Review: Batman/Superman Vol. 2: Game Over hardcover/paperback (DC Comics)


In Batman/Superman Vol 2: Game Over, Greg Pak once again writes another volume that evokes well the spirit of the now-classic Jeph Loeb team-up series. Even when the book is too flip in places, it's impossible not to see the influence of the Loeb series all over this, from storylines to villains to narration, and I have no problem with Pak giving us more of what we love. Artist Jae Lee shines brightly as always, and though Brett Booth is a jarring addition after Lee's first volume, it's hard to miss the similarities between Booth on this title and Ed McGuinness before, so precedent resounds.

[Review contains spoilers]

This book's second half is the "First Contact" crossover with Paul Levitz's Worlds' Finest. I have recently expressed my frustration with Worlds' Finest, and Greg Pak's use of the characters only makes that frustration worse. Pak's parts one and three of "First Contact" are filled with interesting insights about the characters -- how Superman relates to Power Girl's power surges since he experienced the same thing learning to control his powers as a child; that Huntress remembers that the Earth 2 Superman could modulate his voice to the exact frequency to help people calm down (how cool is that?).

In contrast, Levitz starts off his issues with silly-sounding dialogue -- Power Girl's "Helluva way to wake up," and rather spoon-feeds the audience the character beats, like Batman having to tell Huntress not to stare at him and Huntress saying, obviously, "You're so like [her Earth 2 father]," but different." Having these two writers set one right after the other with the same characters fortunately demonstrates what another hand could do with Huntress and Power Girl, but unfortunately only makes more obvious Worlds' Finest's flaws.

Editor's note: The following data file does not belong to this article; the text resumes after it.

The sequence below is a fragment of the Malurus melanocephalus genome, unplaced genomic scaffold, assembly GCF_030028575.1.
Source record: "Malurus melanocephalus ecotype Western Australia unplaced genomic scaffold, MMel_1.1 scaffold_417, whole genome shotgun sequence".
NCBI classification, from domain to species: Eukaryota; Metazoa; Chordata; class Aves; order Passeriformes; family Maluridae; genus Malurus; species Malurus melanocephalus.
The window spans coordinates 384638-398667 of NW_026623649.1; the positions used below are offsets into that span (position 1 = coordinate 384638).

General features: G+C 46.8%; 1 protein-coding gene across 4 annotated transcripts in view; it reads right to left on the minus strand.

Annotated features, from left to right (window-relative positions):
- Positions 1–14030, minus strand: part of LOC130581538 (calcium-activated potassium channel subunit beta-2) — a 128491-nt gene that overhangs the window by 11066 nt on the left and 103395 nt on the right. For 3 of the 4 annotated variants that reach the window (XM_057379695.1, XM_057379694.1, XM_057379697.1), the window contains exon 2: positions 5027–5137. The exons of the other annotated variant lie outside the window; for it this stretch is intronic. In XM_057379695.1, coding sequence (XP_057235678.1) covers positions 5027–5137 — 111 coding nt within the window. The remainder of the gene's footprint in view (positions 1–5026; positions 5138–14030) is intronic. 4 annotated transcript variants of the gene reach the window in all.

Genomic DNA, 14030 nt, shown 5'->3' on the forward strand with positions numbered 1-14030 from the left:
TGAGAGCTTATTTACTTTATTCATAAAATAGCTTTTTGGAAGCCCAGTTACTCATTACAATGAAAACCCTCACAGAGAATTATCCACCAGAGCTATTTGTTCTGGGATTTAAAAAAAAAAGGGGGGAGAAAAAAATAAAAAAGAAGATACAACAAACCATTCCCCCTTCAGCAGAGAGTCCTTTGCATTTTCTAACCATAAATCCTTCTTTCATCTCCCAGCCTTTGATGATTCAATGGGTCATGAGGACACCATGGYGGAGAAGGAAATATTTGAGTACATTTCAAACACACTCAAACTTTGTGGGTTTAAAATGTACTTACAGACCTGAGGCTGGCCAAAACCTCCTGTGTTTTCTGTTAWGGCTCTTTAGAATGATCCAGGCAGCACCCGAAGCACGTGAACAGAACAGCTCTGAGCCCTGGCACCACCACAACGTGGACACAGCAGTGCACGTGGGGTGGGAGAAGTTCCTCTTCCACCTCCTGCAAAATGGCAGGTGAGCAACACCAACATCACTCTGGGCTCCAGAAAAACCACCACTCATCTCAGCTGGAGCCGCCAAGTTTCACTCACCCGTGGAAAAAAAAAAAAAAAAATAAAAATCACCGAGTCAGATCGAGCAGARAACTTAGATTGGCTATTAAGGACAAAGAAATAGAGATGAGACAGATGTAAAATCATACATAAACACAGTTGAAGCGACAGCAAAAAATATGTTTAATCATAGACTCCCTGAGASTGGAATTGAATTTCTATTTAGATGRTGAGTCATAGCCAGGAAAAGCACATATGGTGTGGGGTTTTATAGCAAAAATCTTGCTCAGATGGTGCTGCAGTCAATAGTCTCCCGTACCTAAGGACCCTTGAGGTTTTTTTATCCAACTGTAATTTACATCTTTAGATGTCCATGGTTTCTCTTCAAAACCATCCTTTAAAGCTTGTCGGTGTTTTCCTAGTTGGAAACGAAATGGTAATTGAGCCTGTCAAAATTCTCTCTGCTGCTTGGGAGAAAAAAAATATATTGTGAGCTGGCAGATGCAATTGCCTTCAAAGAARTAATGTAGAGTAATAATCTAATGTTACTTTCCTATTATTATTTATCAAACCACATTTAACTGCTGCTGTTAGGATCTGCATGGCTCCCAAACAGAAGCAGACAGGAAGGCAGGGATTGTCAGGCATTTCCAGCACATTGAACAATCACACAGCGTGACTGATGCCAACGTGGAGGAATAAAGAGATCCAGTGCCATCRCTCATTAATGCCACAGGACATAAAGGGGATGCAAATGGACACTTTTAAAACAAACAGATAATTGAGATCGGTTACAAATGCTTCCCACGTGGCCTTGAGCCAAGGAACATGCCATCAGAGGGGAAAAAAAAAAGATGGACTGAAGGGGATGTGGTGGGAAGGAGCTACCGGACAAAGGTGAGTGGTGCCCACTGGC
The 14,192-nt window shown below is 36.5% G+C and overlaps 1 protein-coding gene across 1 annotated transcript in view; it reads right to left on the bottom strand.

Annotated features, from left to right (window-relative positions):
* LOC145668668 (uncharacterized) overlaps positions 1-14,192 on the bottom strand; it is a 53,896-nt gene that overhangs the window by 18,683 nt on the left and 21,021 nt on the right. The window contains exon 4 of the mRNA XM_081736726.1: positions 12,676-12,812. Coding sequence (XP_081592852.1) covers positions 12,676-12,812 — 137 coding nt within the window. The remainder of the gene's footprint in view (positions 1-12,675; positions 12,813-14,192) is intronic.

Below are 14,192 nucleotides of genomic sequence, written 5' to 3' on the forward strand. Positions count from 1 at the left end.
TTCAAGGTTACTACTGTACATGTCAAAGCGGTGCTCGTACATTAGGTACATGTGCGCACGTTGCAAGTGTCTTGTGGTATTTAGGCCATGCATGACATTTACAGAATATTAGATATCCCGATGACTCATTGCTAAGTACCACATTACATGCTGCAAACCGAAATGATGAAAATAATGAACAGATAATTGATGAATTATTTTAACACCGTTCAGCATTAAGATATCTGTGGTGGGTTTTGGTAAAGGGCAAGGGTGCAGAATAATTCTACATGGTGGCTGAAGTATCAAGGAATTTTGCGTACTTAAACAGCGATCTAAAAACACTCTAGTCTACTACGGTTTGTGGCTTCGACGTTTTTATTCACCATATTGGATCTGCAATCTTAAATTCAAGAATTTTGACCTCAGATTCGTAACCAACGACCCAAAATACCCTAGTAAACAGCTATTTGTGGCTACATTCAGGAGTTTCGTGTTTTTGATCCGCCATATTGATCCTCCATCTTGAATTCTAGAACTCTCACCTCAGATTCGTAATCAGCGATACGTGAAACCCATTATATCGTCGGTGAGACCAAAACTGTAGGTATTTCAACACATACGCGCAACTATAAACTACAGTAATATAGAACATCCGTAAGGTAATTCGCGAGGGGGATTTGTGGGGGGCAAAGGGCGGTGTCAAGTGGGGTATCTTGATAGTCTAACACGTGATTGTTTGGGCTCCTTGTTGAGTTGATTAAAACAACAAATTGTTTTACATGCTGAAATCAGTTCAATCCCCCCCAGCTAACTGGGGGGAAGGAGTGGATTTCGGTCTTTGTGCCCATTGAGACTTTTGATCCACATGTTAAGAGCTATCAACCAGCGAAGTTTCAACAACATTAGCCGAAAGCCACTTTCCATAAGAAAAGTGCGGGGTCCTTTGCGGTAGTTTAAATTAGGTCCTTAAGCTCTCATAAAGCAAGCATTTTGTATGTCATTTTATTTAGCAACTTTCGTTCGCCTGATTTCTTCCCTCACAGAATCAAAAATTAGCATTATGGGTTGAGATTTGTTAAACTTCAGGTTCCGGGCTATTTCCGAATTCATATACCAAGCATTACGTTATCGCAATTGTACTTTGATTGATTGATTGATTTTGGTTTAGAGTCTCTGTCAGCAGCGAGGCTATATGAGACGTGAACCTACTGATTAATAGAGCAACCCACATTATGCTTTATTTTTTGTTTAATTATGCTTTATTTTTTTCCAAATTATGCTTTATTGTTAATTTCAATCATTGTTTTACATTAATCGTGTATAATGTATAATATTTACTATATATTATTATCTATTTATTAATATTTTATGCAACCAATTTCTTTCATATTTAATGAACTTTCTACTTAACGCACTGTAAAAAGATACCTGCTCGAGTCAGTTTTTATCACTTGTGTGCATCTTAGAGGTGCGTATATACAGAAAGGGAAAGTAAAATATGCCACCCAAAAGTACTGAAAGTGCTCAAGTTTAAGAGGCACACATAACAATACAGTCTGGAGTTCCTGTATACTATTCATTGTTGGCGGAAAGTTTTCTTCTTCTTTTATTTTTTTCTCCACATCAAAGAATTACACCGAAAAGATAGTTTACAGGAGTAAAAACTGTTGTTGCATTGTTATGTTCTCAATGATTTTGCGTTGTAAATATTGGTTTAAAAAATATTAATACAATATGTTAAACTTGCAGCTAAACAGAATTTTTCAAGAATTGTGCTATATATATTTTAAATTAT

Jae Lee's art is something to behold on a normal day, but he does especially well here specifically with Huntress, whose mask he draws a little more curved; it's always supposed to have been bat-ears, but in a flash it looks like bat-ears and Earth 2 Catwoman ears in a way I don't think the Worlds' Finest artists have achieved so far. Nor, importantly, does Lee ever overemphasize Power Girl's chest. Lee's success is to the detriment of Worlds' Finest's Scott McDaniel and RB Silva; the characters are more cartoony, and note for instance the fourth page of Worlds' Finest #20 ("First Contact" part 2), in which Silva has Power Girl's costume window higher in panels one and two than in panel five, and nearly enveloping her entire top on the following page, middle; the position of the window when Power Girl carries Batman at the bottom of that page makes no sense at all.